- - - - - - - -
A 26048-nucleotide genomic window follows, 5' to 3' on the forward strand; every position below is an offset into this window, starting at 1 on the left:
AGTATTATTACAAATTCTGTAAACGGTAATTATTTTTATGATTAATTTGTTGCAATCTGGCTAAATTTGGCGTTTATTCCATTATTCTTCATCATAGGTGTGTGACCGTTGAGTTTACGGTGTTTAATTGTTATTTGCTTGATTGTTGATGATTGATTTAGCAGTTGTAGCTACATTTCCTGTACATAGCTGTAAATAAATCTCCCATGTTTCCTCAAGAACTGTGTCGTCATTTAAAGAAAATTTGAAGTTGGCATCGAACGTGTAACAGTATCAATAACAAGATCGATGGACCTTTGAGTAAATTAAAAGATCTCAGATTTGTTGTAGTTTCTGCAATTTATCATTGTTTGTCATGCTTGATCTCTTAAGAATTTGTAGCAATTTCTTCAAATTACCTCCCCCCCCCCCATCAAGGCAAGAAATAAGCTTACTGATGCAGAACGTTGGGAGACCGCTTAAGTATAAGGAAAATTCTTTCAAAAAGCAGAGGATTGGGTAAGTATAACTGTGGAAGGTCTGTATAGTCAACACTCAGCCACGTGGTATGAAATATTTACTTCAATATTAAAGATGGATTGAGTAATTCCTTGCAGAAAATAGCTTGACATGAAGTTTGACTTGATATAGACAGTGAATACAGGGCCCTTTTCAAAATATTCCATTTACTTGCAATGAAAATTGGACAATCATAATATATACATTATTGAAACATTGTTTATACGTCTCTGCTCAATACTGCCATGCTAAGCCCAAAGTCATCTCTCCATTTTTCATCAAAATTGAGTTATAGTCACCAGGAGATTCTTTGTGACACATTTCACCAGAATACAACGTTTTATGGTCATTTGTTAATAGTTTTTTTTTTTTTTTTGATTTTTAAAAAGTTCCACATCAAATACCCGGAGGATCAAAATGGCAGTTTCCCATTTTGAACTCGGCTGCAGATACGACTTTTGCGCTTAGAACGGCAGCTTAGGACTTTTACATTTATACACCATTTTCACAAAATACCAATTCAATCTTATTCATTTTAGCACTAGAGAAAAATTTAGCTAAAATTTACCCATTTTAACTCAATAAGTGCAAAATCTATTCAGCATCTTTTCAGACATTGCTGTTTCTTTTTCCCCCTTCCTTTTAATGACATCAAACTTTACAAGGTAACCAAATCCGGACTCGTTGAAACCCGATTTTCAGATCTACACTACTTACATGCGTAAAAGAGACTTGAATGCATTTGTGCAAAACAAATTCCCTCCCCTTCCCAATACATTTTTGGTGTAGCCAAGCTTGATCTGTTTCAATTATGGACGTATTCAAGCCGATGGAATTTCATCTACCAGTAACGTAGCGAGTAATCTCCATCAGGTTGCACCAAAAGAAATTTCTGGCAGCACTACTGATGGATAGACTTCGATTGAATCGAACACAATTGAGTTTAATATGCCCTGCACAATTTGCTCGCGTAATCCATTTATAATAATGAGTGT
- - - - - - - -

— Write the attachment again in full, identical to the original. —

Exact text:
A 26048-nucleotide genomic window follows, 5' to 3' on the forward strand; every position below is an offset into this window, starting at 1 on the left:
AGTATTATTACAAATTCTGTAAACGGTAATTATTTTTATGATTAATTTGTTGCAATCTGGCTAAATTTGGCGTTTATTCCATTATTCTTCATCATAGGTGTGTGACCGTTGAGTTTACGGTGTTTAATTGTTATTTGCTTGATTGTTGATGATTGATTTAGCAGTTGTAGCTACATTTCCTGTACATAGCTGTAAATAAATCTCCCATGTTTCCTCAAGAACTGTGTCGTCATTTAAAGAAAATTTGAAGTTGGCATCGAACGTGTAACAGTATCAATAACAAGATCGATGGACCTTTGAGTAAATTAAAAGATCTCAGATTTGTTGTAGTTTCTGCAATTTATCATTGTTTGTCATGCTTGATCTCTTAAGAATTTGTAGCAATTTCTTCAAATTACCTCCCCCCCCCCCATCAAGGCAAGAAATAAGCTTACTGATGCAGAACGTTGGGAGACCGCTTAAGTATAAGGAAAATTCTTTCAAAAAGCAGAGGATTGGGTAAGTATAACTGTGGAAGGTCTGTATAGTCAACACTCAGCCACGTGGTATGAAATATTTACTTCAATATTAAAGATGGATTGAGTAATTCCTTGCAGAAAATAGCTTGACATGAAGTTTGACTTGATATAGACAGTGAATACAGGGCCCTTTTCAAAATATTCCATTTACTTGCAATGAAAATTGGACAATCATAATATATACATTATTGAAACATTGTTTATACGTCTCTGCTCAATACTGCCATGCTAAGCCCAAAGTCATCTCTCCATTTTTCATCAAAATTGAGTTATAGTCACCAGGAGATTCTTTGTGACACATTTCACCAGAATACAACGTTTTATGGTCATTTGTTAATAGTTTTTTTTTTTTTTTTGATTTTTAAAAAGTTCCACATCAAATACCCGGAGGATCAAAATGGCAGTTTCCCATTTTGAACTCGGCTGCAGATACGACTTTTGCGCTTAGAACGGCAGCTTAGGACTTTTACATTTATACACCATTTTCACAAAATACCAATTCAATCTTATTCATTTTAGCACTAGAGAAAAATTTAGCTAAAATTTACCCATTTTAACTCAATAAGTGCAAAATCTATTCAGCATCTTTTCAGACATTGCTGTTTCTTTTTCCCCCTTCCTTTTAATGACATCAAACTTTACAAGGTAACCAAATCCGGACTCGTTGAAACCCGATTTTCAGATCTACACTACTTACATGCGTAAAAGAGACTTGAATGCATTTGTGCAAAACAAATTCCCTCCCCTTCCCAATACATTTTTGGTGTAGCCAAGCTTGATCTGTTTCAATTATGGACGTATTCAAGCCGATGGAATTTCATCTACCAGTAACGTAGCGAGTAATCTCCATCAGGTTGCACCAAAAGAAATTTCTGGCAGCACTACTGATGGATAGACTTCGATTGAATCGAACACAATTGAGTTTAATATGCCCTGCACAATTTGCTCGCGTAATCCATTTATAATAATGAGTGT